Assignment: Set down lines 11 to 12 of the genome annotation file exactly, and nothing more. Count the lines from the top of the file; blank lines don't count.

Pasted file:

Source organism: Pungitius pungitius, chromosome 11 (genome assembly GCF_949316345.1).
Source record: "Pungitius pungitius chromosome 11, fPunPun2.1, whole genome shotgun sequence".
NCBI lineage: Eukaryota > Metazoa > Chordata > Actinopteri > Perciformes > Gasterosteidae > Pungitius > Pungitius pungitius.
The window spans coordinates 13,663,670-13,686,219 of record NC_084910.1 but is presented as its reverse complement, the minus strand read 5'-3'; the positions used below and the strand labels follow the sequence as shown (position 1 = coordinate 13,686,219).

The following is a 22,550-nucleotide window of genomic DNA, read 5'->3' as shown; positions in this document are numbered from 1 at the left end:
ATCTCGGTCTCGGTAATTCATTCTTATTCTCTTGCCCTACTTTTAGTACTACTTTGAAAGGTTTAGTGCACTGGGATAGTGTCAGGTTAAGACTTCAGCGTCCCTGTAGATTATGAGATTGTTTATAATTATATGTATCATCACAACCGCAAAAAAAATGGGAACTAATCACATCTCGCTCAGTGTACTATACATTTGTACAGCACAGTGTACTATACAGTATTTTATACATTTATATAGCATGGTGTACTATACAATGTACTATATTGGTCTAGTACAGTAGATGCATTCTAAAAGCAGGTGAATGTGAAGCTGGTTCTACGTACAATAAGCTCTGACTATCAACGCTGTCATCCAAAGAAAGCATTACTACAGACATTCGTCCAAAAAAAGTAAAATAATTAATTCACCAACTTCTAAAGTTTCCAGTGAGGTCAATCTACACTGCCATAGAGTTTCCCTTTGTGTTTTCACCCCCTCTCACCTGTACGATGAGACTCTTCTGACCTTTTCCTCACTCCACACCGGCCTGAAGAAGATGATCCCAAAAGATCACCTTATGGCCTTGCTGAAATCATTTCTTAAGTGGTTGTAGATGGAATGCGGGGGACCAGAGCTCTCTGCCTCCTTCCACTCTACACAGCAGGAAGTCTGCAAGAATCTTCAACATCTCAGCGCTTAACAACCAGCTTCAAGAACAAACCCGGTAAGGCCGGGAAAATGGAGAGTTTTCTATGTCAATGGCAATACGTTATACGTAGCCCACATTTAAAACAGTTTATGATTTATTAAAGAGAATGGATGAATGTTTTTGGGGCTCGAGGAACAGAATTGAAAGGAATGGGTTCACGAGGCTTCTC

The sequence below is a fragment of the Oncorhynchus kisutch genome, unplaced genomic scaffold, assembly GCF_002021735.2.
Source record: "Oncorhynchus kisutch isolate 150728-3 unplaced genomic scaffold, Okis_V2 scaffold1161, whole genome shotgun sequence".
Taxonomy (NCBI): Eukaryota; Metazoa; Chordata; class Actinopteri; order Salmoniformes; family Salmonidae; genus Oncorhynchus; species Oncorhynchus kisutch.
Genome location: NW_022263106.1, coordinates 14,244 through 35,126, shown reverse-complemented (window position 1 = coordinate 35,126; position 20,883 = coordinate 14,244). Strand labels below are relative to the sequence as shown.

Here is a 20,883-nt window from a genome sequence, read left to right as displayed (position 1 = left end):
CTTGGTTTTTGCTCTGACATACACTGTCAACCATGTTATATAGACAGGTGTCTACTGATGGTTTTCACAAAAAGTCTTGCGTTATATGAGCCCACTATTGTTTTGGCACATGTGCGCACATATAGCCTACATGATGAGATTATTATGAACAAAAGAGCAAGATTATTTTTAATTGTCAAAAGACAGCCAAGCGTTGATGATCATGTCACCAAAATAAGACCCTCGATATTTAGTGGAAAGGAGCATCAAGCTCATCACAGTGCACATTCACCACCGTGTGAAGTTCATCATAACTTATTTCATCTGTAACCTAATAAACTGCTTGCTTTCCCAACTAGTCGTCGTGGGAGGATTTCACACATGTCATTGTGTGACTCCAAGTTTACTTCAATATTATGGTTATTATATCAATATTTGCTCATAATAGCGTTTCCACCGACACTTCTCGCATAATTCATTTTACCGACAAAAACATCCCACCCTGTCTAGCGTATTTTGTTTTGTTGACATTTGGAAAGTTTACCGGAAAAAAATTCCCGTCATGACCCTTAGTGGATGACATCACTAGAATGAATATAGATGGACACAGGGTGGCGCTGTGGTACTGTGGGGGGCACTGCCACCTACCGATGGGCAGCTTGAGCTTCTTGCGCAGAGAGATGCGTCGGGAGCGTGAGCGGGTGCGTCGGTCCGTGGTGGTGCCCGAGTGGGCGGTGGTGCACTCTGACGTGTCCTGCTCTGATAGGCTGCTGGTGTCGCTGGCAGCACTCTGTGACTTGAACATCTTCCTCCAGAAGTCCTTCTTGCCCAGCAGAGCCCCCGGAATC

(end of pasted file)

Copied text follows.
Here is a 20,883-nt window from a genome sequence, read left to right as displayed (position 1 = left end):
CTTGGTTTTTGCTCTGACATACACTGTCAACCATGTTATATAGACAGGTGTCTACTGATGGTTTTCACAAAAAGTCTTGCGTTATATGAGCCCACTATTGTTTTGGCACATGTGCGCACATATAGCCTACATGATGAGATTATTATGAACAAAAGAGCAAGATTATTTTTAATTGTCAAAAGACAGCCAAGCGTTGATGATCATGTCACCAAAATAAGACCCTCGATATTTAGTGGAAAGGAGCATCAAGCTCATCACAGTGCACATTCACCACCGTGTGAAGTTCATCATAACTTATTTCATCTGTAACCTAATAAACTGCTTGCTTTCCCAACTAGTCGTCGTGGGAGGATTTCACACATGTCATTGTGTGACTCCAAGTTTACTTCAATATTATGGTTATTATATCAATATTTGCTCATAATAGCGTTTCCACCGACACTTCTCGCATAATTCATTTTACCGACAAAAACATCCCACCCTGTCTAGCGTATTTTGTTTTGTTGACATTTGGAAAGTTTACCGGAAAAAAATTCCCGTCATGACCCTTAGTGGATGACATCACTAGAATGAATATAGATGGACACAGGGTGGCGCTGTGGTACTGTGGGGGGCACTGCCACCTACCGATGGGCAGCTTGAGCTTCTTGCGCAGAGAGATGCGTCGGGAGCGTGAGCGGGTGCGTCGGTCCGTGGTGGTGCCCGAGTGGGCGGTGGTGCACTCTGACGTGTCCTGCTCTGATAGGCTGCTGGTGTCGCTGGCAGCACTCTGTGACTTGAACATCTTCCTCCAGAAGTCCTTCTTGCCCAGCAGAGCCCCCGGAATC